NEW YORK (CBSNewYork/AP) – Amid a cacophony of horns, whistles and loud music, Bill de Blasio led the annual Puerto Rican Day Parade up Fifth Avenue on Sunday for his first time as mayor.
Hundreds of thousands of marchers and onlookers packed the avenue on a warm sunny day. The theme of this year’s parade was “One Nation, Many Voices.”
“This year is different because New York has a new mayor,” said 39-year-old Felix Martinez, who wore a Puerto Rican flag on his cowboy hat for his 16th time at the parade.
“This is a good, positive change, and it gives us Puerto Ricans some sort of hope,” Martinez said.
Another big change this year was the replacement of the board of the National Puerto Rican Day Parade Inc. after the state attorney general found that a man who promoted the event and his company misappropriated $1 million to benefit themselves and used airline vouchers donated by parade sponsors, JetBlue and American.
On Sunday, Puerto Rican employees of JetBlue marched behind an airline banner.
“Change is not always a bad thing,” Daisy, of Ozone Park, Queens, told WCBS 880’s Ginny Kosola. “Yeah, sure, if it’ll benefit the parade, make it better, why not?”
The parade stepped off late Sunday morning on Fifth Avenue at 44th Street, winding up at 79th Street.
As CBS 2’s Steve Langford reported, a man with a little dog on a tiny truck added a certain offbeat counterpoint to the big marching bands and blaring music that make up the basic drumbeat of the colossal celebration.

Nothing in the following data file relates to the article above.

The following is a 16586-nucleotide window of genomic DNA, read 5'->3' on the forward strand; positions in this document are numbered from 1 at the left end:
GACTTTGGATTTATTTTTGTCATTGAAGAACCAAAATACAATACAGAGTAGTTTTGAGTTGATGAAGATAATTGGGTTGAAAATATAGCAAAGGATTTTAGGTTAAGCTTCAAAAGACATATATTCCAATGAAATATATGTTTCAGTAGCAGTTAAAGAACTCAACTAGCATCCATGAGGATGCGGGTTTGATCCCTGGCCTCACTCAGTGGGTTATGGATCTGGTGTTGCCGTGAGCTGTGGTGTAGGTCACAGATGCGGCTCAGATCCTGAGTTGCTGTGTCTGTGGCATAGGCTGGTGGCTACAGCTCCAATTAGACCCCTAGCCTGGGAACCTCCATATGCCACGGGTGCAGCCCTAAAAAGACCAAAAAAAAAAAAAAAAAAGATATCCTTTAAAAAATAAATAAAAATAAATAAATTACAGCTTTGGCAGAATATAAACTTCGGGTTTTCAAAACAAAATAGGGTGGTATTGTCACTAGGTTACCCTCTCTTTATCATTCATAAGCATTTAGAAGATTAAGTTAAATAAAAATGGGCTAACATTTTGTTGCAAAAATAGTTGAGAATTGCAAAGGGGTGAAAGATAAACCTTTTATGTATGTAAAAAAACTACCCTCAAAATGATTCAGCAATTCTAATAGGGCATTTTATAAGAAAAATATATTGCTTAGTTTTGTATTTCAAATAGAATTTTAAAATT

“The parade is important to me because of the heritage that we’re celebrating and then also the energy that everyone brings together is amazing,” one man told 1010 WINS’ Glenn Schuck.
“The parade is just about us coming together in unity — just celebrating our culture,” one woman added.
“Everyone has flags and earrings and bracelets and necklaces, and little kids running around listening to our Spanish music,” another woman said.
Of course, there was no shortage of dancing. Giants star wide receiver Victor Cruz was doing his trademark salsa dance, which he does as an end zone celebration, up Fifth Avenue.
“They’re extremely prideful,” Cruz, whose mother was born in Puerto Rico, told Schuck. “They love their heritage. They love their people. And they love everyone, and they’re extremely proud of what they represent.”
“I’m so excited,” Sandra Rivera, vice president of the New York chapter of the National Conference of Puerto Rican Women, told Kosola. “This is, for me, national. It’s always been, and it should continue because we need the youth to know their culture and what we do, that we can come together and have an awesome time and see who’s working with the communities. And we’re always out there trying to be a part of something positive.”
De Blasio was joined by the two grand marshals, City Council Speaker Melissa Mark-Viverito and U.S. Rep. Nydia Velazquez, as well as Sen. Charles Schumer and other officials.
On the steps of St. Patrick’s Cathedral, they greeted Cardinal Timothy Dolan. Of Puerto Rican culture, he said: “Catholicism is in Puerto Rican blood. It’s in their DNA. Hallelujah!”
Floats, bands and marching formations all had one element in common: the red, white and blue colors of the Puerto Rican flag.
Security was tight Sunday, with a heavy police presence and barricades stretching to Times Square that kept spectators strictly confined to sidewalks.
An accident near the parade left an officer in serious condition, when a taxi cab reportedly crashed into his motorcycle. The officer was reportedly stabilized and taken to Bellevue Hospital.
Parade organizers also marked the 100th anniversary of the birth of Puerto Rican poet and activist Julia de Burgos.
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